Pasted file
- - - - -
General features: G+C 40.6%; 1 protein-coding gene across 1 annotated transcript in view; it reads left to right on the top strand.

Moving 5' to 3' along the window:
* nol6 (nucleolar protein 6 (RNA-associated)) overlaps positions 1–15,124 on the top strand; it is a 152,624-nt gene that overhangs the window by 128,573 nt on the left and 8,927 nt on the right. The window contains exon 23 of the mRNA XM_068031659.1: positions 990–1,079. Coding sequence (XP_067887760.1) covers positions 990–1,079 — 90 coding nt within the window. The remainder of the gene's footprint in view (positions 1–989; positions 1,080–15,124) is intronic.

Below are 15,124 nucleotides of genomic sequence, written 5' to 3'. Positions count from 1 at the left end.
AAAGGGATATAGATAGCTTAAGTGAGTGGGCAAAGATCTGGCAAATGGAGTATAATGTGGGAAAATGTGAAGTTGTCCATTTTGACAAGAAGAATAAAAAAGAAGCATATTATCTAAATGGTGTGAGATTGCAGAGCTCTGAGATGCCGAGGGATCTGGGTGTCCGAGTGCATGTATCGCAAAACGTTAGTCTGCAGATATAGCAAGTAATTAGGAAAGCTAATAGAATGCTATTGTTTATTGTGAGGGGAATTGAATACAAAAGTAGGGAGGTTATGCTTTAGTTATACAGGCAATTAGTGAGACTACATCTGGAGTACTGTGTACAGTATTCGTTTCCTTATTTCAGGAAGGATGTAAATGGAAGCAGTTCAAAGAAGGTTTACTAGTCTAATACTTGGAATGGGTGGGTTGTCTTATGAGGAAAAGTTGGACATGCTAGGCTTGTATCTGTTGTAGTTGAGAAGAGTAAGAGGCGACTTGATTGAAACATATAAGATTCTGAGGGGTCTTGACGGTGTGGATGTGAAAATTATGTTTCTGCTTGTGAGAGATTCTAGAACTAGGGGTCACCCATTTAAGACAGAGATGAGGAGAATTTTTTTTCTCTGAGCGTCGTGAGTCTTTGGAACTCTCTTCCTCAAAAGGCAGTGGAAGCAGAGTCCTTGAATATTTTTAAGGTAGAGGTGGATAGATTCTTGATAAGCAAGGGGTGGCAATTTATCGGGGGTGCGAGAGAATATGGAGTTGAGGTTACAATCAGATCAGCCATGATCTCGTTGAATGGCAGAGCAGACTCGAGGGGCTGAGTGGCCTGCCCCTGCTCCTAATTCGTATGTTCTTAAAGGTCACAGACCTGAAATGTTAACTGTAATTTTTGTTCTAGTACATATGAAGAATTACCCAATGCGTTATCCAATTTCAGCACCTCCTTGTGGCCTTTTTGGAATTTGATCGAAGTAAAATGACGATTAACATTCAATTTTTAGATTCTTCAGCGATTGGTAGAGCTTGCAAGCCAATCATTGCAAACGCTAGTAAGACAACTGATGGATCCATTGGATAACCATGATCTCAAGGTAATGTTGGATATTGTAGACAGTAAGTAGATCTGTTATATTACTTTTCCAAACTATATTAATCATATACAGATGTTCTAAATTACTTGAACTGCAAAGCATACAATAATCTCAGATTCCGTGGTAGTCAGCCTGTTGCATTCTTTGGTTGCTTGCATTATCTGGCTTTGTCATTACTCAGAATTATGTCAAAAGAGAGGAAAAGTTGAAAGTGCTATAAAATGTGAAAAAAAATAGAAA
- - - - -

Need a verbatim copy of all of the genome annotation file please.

General features: G+C 40.6%; 1 protein-coding gene across 1 annotated transcript in view; it reads left to right on the top strand.

Moving 5' to 3' along the window:
* nol6 (nucleolar protein 6 (RNA-associated)) overlaps positions 1–15,124 on the top strand; it is a 152,624-nt gene that overhangs the window by 128,573 nt on the left and 8,927 nt on the right. The window contains exon 23 of the mRNA XM_068031659.1: positions 990–1,079. Coding sequence (XP_067887760.1) covers positions 990–1,079 — 90 coding nt within the window. The remainder of the gene's footprint in view (positions 1–989; positions 1,080–15,124) is intronic.

Below are 15,124 nucleotides of genomic sequence, written 5' to 3'. Positions count from 1 at the left end.
AAAGGGATATAGATAGCTTAAGTGAGTGGGCAAAGATCTGGCAAATGGAGTATAATGTGGGAAAATGTGAAGTTGTCCATTTTGACAAGAAGAATAAAAAAGAAGCATATTATCTAAATGGTGTGAGATTGCAGAGCTCTGAGATGCCGAGGGATCTGGGTGTCCGAGTGCATGTATCGCAAAACGTTAGTCTGCAGATATAGCAAGTAATTAGGAAAGCTAATAGAATGCTATTGTTTATTGTGAGGGGAATTGAATACAAAAGTAGGGAGGTTATGCTTTAGTTATACAGGCAATTAGTGAGACTACATCTGGAGTACTGTGTACAGTATTCGTTTCCTTATTTCAGGAAGGATGTAAATGGAAGCAGTTCAAAGAAGGTTTACTAGTCTAATACTTGGAATGGGTGGGTTGTCTTATGAGGAAAAGTTGGACATGCTAGGCTTGTATCTGTTGTAGTTGAGAAGAGTAAGAGGCGACTTGATTGAAACATATAAGATTCTGAGGGGTCTTGACGGTGTGGATGTGAAAATTATGTTTCTGCTTGTGAGAGATTCTAGAACTAGGGGTCACCCATTTAAGACAGAGATGAGGAGAATTTTTTTTCTCTGAGCGTCGTGAGTCTTTGGAACTCTCTTCCTCAAAAGGCAGTGGAAGCAGAGTCCTTGAATATTTTTAAGGTAGAGGTGGATAGATTCTTGATAAGCAAGGGGTGGCAATTTATCGGGGGTGCGAGAGAATATGGAGTTGAGGTTACAATCAGATCAGCCATGATCTCGTTGAATGGCAGAGCAGACTCGAGGGGCTGAGTGGCCTGCCCCTGCTCCTAATTCGTATGTTCTTAAAGGTCACAGACCTGAAATGTTAACTGTAATTTTTGTTCTAGTACATATGAAGAATTACCCAATGCGTTATCCAATTTCAGCACCTCCTTGTGGCCTTTTTGGAATTTGATCGAAGTAAAATGACGATTAACATTCAATTTTTAGATTCTTCAGCGATTGGTAGAGCTTGCAAGCCAATCATTGCAAACGCTAGTAAGACAACTGATGGATCCATTGGATAACCATGATCTCAAGGTAATGTTGGATATTGTAGACAGTAAGTAGATCTGTTATATTACTTTTCCAAACTATATTAATCATATACAGATGTTCTAAATTACTTGAACTGCAAAGCATACAATAATCTCAGATTCCGTGGTAGTCAGCCTGTTGCATTCTTTGGTTGCTTGCATTATCTGGCTTTGTCATTACTCAGAATTATGTCAAAAGAGAGGAAAAGTTGAAAGTGCTATAAAATGTGAAAAAAAATAGAAA